On my birthday I got a gift certificate to go and spend a few hours at the Vichy Water Park in Vilnius and yesterday, we decided to go.
Now, for me, water parks are a bit of a double edged sword. About 29 years ago (’85 or so), I was in Salt Lake City and happened to make friends with a guy whose mom ran a scuba shop. I ended up taking lessons and was doing brilliantly. I was top of my class in the pool and excited as all get out to experience the open water. We headed up to Blue Lake, NV for our certification dives in mid-november (it was bloody cold, let me tell you – hot orange tang was beverage of choice) and somewhere around the second or third dive (you need 6 to get certified) I lost it. Went under the water and all of a sudden my mind kicked back and I shot up to the surface knowing that breathing in that liquid media was an impossibility. I sucked it up though, and finished my certification and became a “diver.” But I haven’t been comfortable in the water since. Of course, in the intervening years I’ve also run a dive shop (City Scuba) and been rectified as both an open water and advanced open water diver. In a storage shed in Vegas there’s a gear bag with a complete compliment of equipment and at one time I was even a certified repair tech. I’ve spent hundreds of hours cleaning vomit out of regulators, salt crystals out of BCs and hosing off wetsuits. I’ve taught the classroom portion of open water classes dozens of times.
And I am still not comfortable in the water. I have a hard time turning around in the shower and letting the water run over my face without gasping for air and feeling a tightening in my chest. When I go swimming it’s rare I’ll put my head under the water. I used to try and overcome this fear by putting on all my gear, filling my air tank and sitting at the bottom of the apartment complex’s pool (and waving as friends would come by and look down, seeing me just hanging out at the 10′ mark). So why in the world would a water park be a good idea?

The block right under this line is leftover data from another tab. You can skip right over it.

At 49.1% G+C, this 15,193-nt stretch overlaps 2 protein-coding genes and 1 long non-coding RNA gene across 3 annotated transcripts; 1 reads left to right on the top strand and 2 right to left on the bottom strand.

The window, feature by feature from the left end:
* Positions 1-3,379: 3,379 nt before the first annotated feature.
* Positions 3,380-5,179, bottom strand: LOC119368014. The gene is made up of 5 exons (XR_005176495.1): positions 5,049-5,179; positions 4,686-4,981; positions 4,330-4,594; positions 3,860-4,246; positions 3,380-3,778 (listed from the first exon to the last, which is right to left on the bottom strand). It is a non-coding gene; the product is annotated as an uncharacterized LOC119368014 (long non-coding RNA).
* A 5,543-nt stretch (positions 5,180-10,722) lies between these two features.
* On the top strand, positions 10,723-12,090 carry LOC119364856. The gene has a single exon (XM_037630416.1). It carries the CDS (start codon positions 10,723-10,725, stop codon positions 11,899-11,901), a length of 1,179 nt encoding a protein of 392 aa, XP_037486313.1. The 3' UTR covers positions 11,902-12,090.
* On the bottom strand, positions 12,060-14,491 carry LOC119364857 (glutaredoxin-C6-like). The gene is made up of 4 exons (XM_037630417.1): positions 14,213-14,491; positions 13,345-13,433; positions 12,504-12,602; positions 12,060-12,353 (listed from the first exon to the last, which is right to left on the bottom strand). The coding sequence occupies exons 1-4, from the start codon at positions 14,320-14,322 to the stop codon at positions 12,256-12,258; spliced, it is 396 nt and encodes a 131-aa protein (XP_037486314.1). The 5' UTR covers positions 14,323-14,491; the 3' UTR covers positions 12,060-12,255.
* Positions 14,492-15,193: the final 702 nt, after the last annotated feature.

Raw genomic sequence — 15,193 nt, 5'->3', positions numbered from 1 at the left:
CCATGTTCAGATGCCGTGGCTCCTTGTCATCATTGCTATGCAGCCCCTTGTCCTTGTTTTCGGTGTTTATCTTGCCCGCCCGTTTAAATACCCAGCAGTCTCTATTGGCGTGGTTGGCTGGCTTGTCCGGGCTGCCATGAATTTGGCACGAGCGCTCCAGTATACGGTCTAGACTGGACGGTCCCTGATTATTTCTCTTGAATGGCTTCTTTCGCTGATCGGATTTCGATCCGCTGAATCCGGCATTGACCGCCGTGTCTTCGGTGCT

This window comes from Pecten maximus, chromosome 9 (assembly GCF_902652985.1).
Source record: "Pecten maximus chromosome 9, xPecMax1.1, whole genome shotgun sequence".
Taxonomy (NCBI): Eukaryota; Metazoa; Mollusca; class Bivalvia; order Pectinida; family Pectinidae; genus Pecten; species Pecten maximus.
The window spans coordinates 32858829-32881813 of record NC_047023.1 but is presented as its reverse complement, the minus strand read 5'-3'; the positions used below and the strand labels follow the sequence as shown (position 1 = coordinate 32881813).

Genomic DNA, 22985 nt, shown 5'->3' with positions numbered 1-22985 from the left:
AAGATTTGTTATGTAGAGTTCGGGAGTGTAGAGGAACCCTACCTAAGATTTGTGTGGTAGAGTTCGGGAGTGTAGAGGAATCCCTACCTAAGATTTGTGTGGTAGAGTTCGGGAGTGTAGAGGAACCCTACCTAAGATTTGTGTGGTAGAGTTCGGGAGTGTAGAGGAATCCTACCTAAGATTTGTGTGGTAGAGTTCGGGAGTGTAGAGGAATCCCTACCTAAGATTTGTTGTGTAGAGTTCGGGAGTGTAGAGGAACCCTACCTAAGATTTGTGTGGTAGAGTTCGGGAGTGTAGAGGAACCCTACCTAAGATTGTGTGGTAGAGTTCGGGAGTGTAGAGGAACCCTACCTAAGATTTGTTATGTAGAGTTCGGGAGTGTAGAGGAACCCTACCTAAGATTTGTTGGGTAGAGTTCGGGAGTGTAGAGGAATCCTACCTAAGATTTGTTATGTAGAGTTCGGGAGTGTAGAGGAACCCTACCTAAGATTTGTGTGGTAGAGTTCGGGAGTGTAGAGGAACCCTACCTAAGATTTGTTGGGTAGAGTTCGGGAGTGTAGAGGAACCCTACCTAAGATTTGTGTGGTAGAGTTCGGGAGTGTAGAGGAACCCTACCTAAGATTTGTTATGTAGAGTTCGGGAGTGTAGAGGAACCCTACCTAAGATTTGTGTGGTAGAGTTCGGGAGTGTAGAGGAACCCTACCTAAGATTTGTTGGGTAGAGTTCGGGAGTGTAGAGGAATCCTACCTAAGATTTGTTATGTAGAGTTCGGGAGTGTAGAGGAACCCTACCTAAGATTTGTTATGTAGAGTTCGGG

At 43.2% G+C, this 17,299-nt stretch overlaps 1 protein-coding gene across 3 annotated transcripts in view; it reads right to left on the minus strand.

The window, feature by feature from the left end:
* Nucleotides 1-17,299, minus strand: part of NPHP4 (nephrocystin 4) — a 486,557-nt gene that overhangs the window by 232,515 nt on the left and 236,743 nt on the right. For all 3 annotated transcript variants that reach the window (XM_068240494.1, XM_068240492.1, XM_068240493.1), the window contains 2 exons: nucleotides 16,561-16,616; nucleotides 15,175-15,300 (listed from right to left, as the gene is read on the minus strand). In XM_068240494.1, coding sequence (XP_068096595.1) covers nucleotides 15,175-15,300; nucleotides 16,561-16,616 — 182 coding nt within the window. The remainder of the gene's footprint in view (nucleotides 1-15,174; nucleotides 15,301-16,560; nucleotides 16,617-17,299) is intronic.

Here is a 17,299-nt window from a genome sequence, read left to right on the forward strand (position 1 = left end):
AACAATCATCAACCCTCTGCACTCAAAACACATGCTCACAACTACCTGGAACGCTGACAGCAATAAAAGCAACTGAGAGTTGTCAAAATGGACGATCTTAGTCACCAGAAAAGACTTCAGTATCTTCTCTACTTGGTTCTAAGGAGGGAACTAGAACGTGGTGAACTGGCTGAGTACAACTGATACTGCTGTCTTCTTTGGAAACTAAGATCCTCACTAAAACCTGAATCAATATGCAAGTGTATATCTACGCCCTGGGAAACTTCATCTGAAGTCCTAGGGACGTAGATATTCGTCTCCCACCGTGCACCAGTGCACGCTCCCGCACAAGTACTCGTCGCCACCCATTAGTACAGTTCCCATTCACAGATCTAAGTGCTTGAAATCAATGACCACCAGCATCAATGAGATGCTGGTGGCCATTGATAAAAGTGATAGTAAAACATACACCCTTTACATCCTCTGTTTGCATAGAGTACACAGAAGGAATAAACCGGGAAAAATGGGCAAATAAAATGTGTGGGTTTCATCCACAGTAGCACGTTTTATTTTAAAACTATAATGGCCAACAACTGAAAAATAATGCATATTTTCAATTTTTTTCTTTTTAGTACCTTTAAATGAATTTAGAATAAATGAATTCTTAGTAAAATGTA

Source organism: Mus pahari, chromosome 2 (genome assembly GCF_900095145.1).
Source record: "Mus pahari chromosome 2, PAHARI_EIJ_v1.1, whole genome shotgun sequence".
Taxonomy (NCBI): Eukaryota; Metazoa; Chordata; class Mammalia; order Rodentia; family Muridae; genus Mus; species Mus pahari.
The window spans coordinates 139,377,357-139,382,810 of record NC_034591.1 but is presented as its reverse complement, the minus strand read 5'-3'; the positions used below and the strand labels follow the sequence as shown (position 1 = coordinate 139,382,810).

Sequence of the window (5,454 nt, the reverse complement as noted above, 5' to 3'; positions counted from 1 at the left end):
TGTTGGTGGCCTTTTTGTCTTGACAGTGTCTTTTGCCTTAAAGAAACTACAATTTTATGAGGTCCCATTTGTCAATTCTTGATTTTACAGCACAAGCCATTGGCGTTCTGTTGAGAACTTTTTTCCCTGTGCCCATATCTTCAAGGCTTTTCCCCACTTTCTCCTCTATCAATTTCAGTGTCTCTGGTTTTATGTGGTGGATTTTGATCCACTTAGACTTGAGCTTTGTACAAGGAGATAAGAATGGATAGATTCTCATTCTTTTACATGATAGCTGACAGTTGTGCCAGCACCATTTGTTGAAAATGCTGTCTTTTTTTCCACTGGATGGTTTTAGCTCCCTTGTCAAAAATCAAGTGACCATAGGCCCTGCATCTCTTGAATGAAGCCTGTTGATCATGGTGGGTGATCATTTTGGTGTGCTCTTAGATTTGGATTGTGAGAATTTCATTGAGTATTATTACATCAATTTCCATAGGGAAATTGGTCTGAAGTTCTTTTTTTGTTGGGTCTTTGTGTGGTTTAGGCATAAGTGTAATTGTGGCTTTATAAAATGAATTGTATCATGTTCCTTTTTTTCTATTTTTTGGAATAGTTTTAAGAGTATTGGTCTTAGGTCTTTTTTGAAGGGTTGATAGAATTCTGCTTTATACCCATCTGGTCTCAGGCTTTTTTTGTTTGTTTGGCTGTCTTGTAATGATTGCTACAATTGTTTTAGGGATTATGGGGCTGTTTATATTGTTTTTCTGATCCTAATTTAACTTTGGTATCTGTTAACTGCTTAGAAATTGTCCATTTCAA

Because I refuse to let fear beat me. Fear is never a good enough excuse to NOT do something. So a water park it was. It didn’t help my companion is afraid of heights and, well, the primary attraction of almost all water parks are the slides which require gravity (i.e. falling from extreme heights) to work. So we were a match made in heaven.
As for the park itself, it’s fun. There are 7 slides (we tried all seven, even the highest ones), a couple of pools and a lazy river (without enough water pressure to really propel you). Of the slides, our favorites were the two with lighting features, including one in almost total darkness except for a small portion with psychedelic coloring and one with slits and windows so the light from outside could seep in. We also spent some time in the hot tubs and saunas. The park offers 3 hour, 4 hour and all day passes – the 4 hour is enough I think. Especially for us, since we had 90 minute train rides on either side to get us to and from Kaunas.
Oh yeah… that image at the top there, that’s from a row of dos and don’ts. Ironically, running, climbing and bringing in food are on the list of things not to do. Jumping into the jaws of a waiting shark, though, that’s all right! You can’t imagine my disappointment when we got inside and I discovered not a single swimming predator. There was a cool octopus sculpture surrounding one of the jacuzzis but that’s it.